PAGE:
MPs approve jail terms of up to seven years, fines of 10,000 for any contact or relations with Israel.
MANAMA – Parliament in Bahrain, ignoring government objections, passed a bill on Tuesday to outlaw any contact with Israel and introduce prison sentences for anyone breaking the law.
MPs approved jail terms of three to seven years and fines of 10,000 Bahraini dinars (27,000 dollars) for offenders.
The draft law bans “any contact or relations with Israel” and forbids “the establishment of diplomatic or consular representation” between the two countries.
The plan aims to prevent any renewal of the contacts that have taken place between Bahraini and Israeli leaders, despite the two countries not having diplomatic relations.
The Bahraini government said the contacts were for the benefit of Palestinians.
The bill still needs clearance by the consultative council, a 40-member body appointed by the king, and its approval is not certain.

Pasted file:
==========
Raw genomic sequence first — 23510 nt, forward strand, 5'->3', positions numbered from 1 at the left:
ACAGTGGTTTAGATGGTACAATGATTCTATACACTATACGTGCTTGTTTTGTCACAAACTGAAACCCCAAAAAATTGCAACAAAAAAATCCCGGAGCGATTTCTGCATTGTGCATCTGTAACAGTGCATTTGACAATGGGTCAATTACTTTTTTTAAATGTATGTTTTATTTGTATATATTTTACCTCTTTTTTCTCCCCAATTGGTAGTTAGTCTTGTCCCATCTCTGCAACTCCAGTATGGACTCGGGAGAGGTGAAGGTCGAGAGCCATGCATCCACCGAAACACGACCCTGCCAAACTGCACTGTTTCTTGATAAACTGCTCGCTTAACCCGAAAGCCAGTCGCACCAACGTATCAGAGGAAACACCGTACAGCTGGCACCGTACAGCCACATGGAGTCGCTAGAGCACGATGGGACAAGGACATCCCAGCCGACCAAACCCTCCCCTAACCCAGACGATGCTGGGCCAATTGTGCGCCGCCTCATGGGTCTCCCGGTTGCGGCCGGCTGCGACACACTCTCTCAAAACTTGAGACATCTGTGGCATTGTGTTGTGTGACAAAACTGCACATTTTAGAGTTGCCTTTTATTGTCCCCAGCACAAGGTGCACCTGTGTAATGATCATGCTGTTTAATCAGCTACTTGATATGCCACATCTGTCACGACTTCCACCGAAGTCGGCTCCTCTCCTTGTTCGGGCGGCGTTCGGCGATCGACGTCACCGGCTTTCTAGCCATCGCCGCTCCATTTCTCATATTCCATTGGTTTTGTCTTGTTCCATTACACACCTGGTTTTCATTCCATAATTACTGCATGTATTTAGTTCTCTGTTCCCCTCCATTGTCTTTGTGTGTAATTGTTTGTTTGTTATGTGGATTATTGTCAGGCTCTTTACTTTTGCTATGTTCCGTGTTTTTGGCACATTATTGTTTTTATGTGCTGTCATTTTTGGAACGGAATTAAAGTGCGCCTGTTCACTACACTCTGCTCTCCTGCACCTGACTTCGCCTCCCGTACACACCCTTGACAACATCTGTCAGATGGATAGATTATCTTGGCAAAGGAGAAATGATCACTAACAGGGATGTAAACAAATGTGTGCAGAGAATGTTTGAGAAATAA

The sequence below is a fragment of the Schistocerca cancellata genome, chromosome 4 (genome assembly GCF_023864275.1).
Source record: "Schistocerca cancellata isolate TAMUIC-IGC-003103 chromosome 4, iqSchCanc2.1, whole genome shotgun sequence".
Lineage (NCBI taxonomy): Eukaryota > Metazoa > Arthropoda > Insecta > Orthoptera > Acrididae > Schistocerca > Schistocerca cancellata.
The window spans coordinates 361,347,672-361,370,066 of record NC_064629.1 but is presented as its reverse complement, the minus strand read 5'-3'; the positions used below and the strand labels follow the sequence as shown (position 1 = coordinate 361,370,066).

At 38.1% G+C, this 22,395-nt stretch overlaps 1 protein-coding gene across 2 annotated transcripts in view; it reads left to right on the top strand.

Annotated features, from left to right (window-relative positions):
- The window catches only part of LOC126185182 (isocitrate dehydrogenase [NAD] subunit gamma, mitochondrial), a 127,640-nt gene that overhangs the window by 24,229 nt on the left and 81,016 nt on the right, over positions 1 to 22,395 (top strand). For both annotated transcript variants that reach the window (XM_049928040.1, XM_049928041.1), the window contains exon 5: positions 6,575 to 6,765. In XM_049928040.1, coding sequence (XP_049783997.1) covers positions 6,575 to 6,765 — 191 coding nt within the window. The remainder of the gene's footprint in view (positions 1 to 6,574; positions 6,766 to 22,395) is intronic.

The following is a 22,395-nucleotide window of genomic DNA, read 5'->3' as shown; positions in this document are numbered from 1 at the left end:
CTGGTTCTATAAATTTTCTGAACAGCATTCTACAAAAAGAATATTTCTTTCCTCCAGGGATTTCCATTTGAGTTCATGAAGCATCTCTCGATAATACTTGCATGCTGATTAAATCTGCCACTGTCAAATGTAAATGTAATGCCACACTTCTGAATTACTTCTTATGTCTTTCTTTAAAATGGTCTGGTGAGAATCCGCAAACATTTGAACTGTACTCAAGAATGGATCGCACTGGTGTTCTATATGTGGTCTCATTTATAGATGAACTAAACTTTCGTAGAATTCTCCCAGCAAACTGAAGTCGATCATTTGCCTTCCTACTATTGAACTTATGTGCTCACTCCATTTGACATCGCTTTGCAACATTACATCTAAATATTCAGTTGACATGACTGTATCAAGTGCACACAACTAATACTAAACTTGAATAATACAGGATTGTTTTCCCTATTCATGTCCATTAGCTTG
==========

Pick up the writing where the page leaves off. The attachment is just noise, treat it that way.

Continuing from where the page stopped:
If the law comes into force it threatens to hamper diplomatic activity by the kingdom, which is a close ally of the United States and has been encouraging other Arab countries to have contacts with Israel.
Abdel Aziz al-Fadhel, minister for consultative committee and parliamentary affairs, told MPs during the debate that the bill “constitutes interference by the legislative body in executive matters.”
Hamad al-Amer, deputy foreign secretary, said there is no need for the law as “Bahrain opposes any normalisation with Israel before Palestinians regain their rights.”
The legal affairs director at the foreign ministry, Yussef Abdel Karim, said parliament’s only role in foreign relations is to “ratify or not international treaties.”